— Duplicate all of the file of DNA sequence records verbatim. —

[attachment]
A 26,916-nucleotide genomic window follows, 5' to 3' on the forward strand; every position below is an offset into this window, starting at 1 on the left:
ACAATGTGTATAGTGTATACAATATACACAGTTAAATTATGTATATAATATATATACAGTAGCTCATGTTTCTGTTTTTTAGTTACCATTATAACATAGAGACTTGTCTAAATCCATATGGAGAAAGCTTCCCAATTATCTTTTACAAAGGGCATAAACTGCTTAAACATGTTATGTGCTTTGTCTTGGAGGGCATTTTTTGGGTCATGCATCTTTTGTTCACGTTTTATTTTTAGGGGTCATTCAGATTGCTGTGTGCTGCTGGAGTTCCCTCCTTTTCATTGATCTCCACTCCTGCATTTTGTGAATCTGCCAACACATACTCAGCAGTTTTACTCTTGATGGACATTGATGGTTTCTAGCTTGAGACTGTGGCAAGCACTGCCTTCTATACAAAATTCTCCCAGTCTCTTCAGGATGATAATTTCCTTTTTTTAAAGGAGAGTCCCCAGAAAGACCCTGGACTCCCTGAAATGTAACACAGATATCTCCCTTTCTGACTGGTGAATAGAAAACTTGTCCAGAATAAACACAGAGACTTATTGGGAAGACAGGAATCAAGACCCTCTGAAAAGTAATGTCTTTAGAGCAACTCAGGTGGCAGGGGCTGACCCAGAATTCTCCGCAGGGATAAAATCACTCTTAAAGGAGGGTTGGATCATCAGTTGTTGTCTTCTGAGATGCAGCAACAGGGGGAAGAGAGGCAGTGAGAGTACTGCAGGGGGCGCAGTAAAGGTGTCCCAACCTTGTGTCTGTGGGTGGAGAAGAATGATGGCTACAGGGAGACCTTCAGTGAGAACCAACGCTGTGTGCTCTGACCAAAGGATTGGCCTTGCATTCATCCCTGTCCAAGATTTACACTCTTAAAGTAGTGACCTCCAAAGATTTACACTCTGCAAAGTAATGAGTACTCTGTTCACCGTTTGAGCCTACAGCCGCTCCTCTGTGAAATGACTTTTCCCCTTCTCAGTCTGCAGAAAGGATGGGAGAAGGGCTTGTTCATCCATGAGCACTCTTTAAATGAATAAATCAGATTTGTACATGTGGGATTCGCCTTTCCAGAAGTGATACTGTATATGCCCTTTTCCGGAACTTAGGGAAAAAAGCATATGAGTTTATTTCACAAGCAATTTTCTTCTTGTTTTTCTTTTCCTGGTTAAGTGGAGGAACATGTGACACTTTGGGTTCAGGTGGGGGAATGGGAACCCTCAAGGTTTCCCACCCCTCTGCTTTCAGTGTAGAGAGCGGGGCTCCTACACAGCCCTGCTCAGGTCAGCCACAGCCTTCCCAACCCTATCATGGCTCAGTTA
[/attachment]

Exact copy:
A 26,916-nucleotide genomic window follows, 5' to 3' on the forward strand; every position below is an offset into this window, starting at 1 on the left:
ACAATGTGTATAGTGTATACAATATACACAGTTAAATTATGTATATAATATATATACAGTAGCTCATGTTTCTGTTTTTTAGTTACCATTATAACATAGAGACTTGTCTAAATCCATATGGAGAAAGCTTCCCAATTATCTTTTACAAAGGGCATAAACTGCTTAAACATGTTATGTGCTTTGTCTTGGAGGGCATTTTTTGGGTCATGCATCTTTTGTTCACGTTTTATTTTTAGGGGTCATTCAGATTGCTGTGTGCTGCTGGAGTTCCCTCCTTTTCATTGATCTCCACTCCTGCATTTTGTGAATCTGCCAACACATACTCAGCAGTTTTACTCTTGATGGACATTGATGGTTTCTAGCTTGAGACTGTGGCAAGCACTGCCTTCTATACAAAATTCTCCCAGTCTCTTCAGGATGATAATTTCCTTTTTTTAAAGGAGAGTCCCCAGAAAGACCCTGGACTCCCTGAAATGTAACACAGATATCTCCCTTTCTGACTGGTGAATAGAAAACTTGTCCAGAATAAACACAGAGACTTATTGGGAAGACAGGAATCAAGACCCTCTGAAAAGTAATGTCTTTAGAGCAACTCAGGTGGCAGGGGCTGACCCAGAATTCTCCGCAGGGATAAAATCACTCTTAAAGGAGGGTTGGATCATCAGTTGTTGTCTTCTGAGATGCAGCAACAGGGGGAAGAGAGGCAGTGAGAGTACTGCAGGGGGCGCAGTAAAGGTGTCCCAACCTTGTGTCTGTGGGTGGAGAAGAATGATGGCTACAGGGAGACCTTCAGTGAGAACCAACGCTGTGTGCTCTGACCAAAGGATTGGCCTTGCATTCATCCCTGTCCAAGATTTACACTCTTAAAGTAGTGACCTCCAAAGATTTACACTCTGCAAAGTAATGAGTACTCTGTTCACCGTTTGAGCCTACAGCCGCTCCTCTGTGAAATGACTTTTCCCCTTCTCAGTCTGCAGAAAGGATGGGAGAAGGGCTTGTTCATCCATGAGCACTCTTTAAATGAATAAATCAGATTTGTACATGTGGGATTCGCCTTTCCAGAAGTGATACTGTATATGCCCTTTTCCGGAACTTAGGGAAAAAAGCATATGAGTTTATTTCACAAGCAATTTTCTTCTTGTTTTTCTTTTCCTGGTTAAGTGGAGGAACATGTGACACTTTGGGTTCAGGTGGGGGAATGGGAACCCTCAAGGTTTCCCACCCCTCTGCTTTCAGTGTAGAGAGCGGGGCTCCTACACAGCCCTGCTCAGGTCAGCCACAGCCTTCCCAACCCTATCATGGCTCAGTTA